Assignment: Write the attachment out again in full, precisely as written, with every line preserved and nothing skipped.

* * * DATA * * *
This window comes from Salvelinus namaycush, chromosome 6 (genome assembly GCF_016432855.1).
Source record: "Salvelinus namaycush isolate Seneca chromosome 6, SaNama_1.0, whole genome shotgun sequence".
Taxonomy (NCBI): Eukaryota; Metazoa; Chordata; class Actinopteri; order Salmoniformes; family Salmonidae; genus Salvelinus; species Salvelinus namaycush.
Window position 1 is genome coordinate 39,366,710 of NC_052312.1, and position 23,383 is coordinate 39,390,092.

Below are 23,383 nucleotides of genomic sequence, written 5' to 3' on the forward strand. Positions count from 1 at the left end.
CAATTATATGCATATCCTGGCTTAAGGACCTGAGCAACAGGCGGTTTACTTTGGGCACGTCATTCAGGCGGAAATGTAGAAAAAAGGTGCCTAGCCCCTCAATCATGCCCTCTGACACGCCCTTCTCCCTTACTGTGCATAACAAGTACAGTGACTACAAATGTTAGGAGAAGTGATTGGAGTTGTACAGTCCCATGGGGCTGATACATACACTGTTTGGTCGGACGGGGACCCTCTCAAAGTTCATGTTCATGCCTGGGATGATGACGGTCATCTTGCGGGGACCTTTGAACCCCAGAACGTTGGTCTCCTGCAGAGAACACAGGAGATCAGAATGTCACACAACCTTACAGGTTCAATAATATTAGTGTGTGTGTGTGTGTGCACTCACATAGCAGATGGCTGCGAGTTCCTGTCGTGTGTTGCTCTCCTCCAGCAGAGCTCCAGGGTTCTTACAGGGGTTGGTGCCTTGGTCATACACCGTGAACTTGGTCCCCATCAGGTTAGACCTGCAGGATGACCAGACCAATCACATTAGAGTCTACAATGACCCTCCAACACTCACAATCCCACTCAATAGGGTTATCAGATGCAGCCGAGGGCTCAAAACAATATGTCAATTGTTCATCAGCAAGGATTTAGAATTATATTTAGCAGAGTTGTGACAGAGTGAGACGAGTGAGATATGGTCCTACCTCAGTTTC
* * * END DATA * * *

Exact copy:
This window comes from Salvelinus namaycush, chromosome 6 (genome assembly GCF_016432855.1).
Source record: "Salvelinus namaycush isolate Seneca chromosome 6, SaNama_1.0, whole genome shotgun sequence".
Taxonomy (NCBI): Eukaryota; Metazoa; Chordata; class Actinopteri; order Salmoniformes; family Salmonidae; genus Salvelinus; species Salvelinus namaycush.
Window position 1 is genome coordinate 39,366,710 of NC_052312.1, and position 23,383 is coordinate 39,390,092.

Below are 23,383 nucleotides of genomic sequence, written 5' to 3' on the forward strand. Positions count from 1 at the left end.
CAATTATATGCATATCCTGGCTTAAGGACCTGAGCAACAGGCGGTTTACTTTGGGCACGTCATTCAGGCGGAAATGTAGAAAAAAGGTGCCTAGCCCCTCAATCATGCCCTCTGACACGCCCTTCTCCCTTACTGTGCATAACAAGTACAGTGACTACAAATGTTAGGAGAAGTGATTGGAGTTGTACAGTCCCATGGGGCTGATACATACACTGTTTGGTCGGACGGGGACCCTCTCAAAGTTCATGTTCATGCCTGGGATGATGACGGTCATCTTGCGGGGACCTTTGAACCCCAGAACGTTGGTCTCCTGCAGAGAACACAGGAGATCAGAATGTCACACAACCTTACAGGTTCAATAATATTAGTGTGTGTGTGTGTGTGCACTCACATAGCAGATGGCTGCGAGTTCCTGTCGTGTGTTGCTCTCCTCCAGCAGAGCTCCAGGGTTCTTACAGGGGTTGGTGCCTTGGTCATACACCGTGAACTTGGTCCCCATCAGGTTAGACCTGCAGGATGACCAGACCAATCACATTAGAGTCTACAATGACCCTCCAACACTCACAATCCCACTCAATAGGGTTATCAGATGCAGCCGAGGGCTCAAAACAATATGTCAATTGTTCATCAGCAAGGATTTAGAATTATATTTAGCAGAGTTGTGACAGAGTGAGACGAGTGAGATATGGTCCTACCTCAGTTTC